Personal Development

The secret to positive change? Gratitude.

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What's your New Year's resolution? To be happier? Healthier? More successful? Improve your relationships?

No matter what your goal, there is one thing you can do to improve the likelihood of succeeding.

Begin with gratitude

Research has repeatedly confirmed that acts of gratitude, such as counting your blessings, showing appreciation and helping others, can result in more happiness and better health. In one study, participants who kept a weekly gratitude journal were more optimistic and healthier after 10 weeks than a comparison group that recorded things that irritated or displeased them.

gratitudeIt also turns out that a grateful heart is a healthy heart.   In another study, a group of people with heart disease were asked about their feelings of gratitude. Those who felt more gratitude were less depressed, slept better and had more energy. And after keeping a gratitude journal for 40 days, the participants also showed reduced inflammation (a key risk factor in heart disease) and improved heart rhythms.

Because gratitude can reduce feelings of stress, it also could improve resistance to cancer and increase immunity.

But the benefits of gratitude multiply when it becomes more than just a feeling. People who take the time to show gratitude with words and actions can spread the positive effects to others.

Finding the path to gratitude, however, isn't always easy. Sometimes we are locked into habitual patterns that cause us to dwell on the negative and overlook all the good things in our lives.

Start your new year with gratitude by taking these four approaches:

Feel it

Pause and think about what you're grateful for. It might be as basic as food on the table and a roof over your head. It might be the past hour, day, or week that's been peaceful and trouble free. It might be the friends and family who love you. Don't overlook the mundane and the obvious. Feel gratitude for all that is right in your world.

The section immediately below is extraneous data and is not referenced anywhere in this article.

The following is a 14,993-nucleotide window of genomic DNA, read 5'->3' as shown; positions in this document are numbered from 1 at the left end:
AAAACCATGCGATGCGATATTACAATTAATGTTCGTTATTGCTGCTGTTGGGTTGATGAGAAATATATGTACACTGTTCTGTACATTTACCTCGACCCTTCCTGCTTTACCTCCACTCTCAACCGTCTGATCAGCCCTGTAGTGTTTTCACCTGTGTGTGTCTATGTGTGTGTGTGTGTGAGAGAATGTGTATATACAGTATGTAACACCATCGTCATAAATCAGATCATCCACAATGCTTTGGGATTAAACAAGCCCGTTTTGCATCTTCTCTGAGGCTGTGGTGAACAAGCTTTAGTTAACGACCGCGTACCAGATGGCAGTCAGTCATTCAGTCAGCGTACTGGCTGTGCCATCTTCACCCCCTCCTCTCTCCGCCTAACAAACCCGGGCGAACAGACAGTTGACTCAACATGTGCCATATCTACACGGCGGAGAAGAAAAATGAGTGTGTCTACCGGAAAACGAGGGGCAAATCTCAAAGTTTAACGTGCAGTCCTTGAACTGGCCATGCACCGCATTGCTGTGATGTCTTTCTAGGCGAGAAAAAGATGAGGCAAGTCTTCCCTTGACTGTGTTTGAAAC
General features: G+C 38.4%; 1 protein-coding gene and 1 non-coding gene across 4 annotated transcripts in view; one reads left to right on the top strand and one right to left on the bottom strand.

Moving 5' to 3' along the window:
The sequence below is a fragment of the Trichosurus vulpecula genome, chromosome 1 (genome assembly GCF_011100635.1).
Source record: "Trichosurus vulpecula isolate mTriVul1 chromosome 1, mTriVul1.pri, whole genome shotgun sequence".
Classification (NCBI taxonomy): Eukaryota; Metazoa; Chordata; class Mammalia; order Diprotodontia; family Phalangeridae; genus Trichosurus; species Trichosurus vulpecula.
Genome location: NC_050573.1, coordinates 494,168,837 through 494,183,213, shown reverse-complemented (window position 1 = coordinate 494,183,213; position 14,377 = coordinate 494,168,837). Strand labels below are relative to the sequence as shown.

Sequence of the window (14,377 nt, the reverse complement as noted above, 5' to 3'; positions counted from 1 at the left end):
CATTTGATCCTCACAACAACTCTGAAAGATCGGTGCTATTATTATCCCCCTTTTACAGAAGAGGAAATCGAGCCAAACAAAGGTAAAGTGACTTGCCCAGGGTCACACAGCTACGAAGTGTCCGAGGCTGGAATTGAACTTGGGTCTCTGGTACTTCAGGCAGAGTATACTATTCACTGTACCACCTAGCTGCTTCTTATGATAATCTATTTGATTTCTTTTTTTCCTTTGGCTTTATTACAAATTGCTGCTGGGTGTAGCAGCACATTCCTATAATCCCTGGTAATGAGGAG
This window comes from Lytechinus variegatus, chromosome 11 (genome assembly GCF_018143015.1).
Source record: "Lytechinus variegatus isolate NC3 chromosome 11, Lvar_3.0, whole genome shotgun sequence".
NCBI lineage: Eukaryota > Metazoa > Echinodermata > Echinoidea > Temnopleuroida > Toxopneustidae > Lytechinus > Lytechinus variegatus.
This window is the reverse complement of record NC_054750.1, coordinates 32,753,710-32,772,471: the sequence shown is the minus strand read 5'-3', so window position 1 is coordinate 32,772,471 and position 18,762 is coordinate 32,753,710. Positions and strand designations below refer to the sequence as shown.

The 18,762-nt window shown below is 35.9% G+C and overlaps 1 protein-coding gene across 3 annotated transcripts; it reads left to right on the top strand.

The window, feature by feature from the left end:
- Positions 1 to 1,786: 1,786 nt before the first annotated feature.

Record it

Now write it down. Nothing is too big or too small. And nothing can be repeated too often. Taking a moment to remember and record your blessings actively reminds you of their importance. Try to do this daily so that you begin each day with a feeling of gratitude.

Express it

Don't keep all that gratitude goodness to yourself. Feeling grateful for your friends and family? Tell them. It doesn't have to be a big deal. A simple "Thanks for all the love and support. I really appreciate it," works fine.   Discover how good it feels to say thank you out loud for gifts or favors, or tell co-workers and service people how much you appreciate their hard work.

Act on it

Maybe the biggest benefits of gratitude occur when you pass it on. People who donate time and money, regularly do good deeds for others, and make gratitude a habit as well as a feeling, not only boost their good feelings but make the world a better place for everyone else too.
Finally, moods are fleeting.   When we get stuck in a rut or start listening to that inner voice in our head that isn't being supportive, it is easy to fall victim to catastrophizing about the world around us.   There are five primary emotions that humans experience: anger, fear, worry, grief and joy.   Four of them are negative emotions.   Focusing on the gratitude in your life helps re-wire your brain against negativity.

By working with gratitude you become able to process emotions and experiences with a different perspective.   You establish a neural pathway to happiness.   You begin to unconsciously react differently to situations that previously baffled you.   You are able to see changes in yourself that are then in return reflected in the world around you.

Gratitude is one aspect of thinking that also helps individuals practice mindfulness.   Mindfulness can be defined as "a mental state achieved by focusing one's awareness on the present moment, while calmly acknowledging and accepting one's feelings, thoughts and bodily sensations."   The next time you are feeling out of control or disturbed, stop, breathe in through your nose, out through your mouth and begin adding to your gratitude list.

If you struggle coming up with something to put on your list, I will provide one free of charge.   Your first item can be that you caught yourself and realized something didn't feel right.

That is the greatest gift you can give yourself and a great start to your own gratitude list!

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About the author

Michael Weinberger

Michael Weinberger is a dynamic and inspiring speaker frequently asked to speak on topics, including Coping with Mental Illness and Addiction, because he was diagnosed with Bipolar disorder in 1994 and has learned how to not only cope, but to thrive while living with his illness. Michael is the founder and creator of, a digital mindfulness manager and wellness platform. Twitter Facebook Google+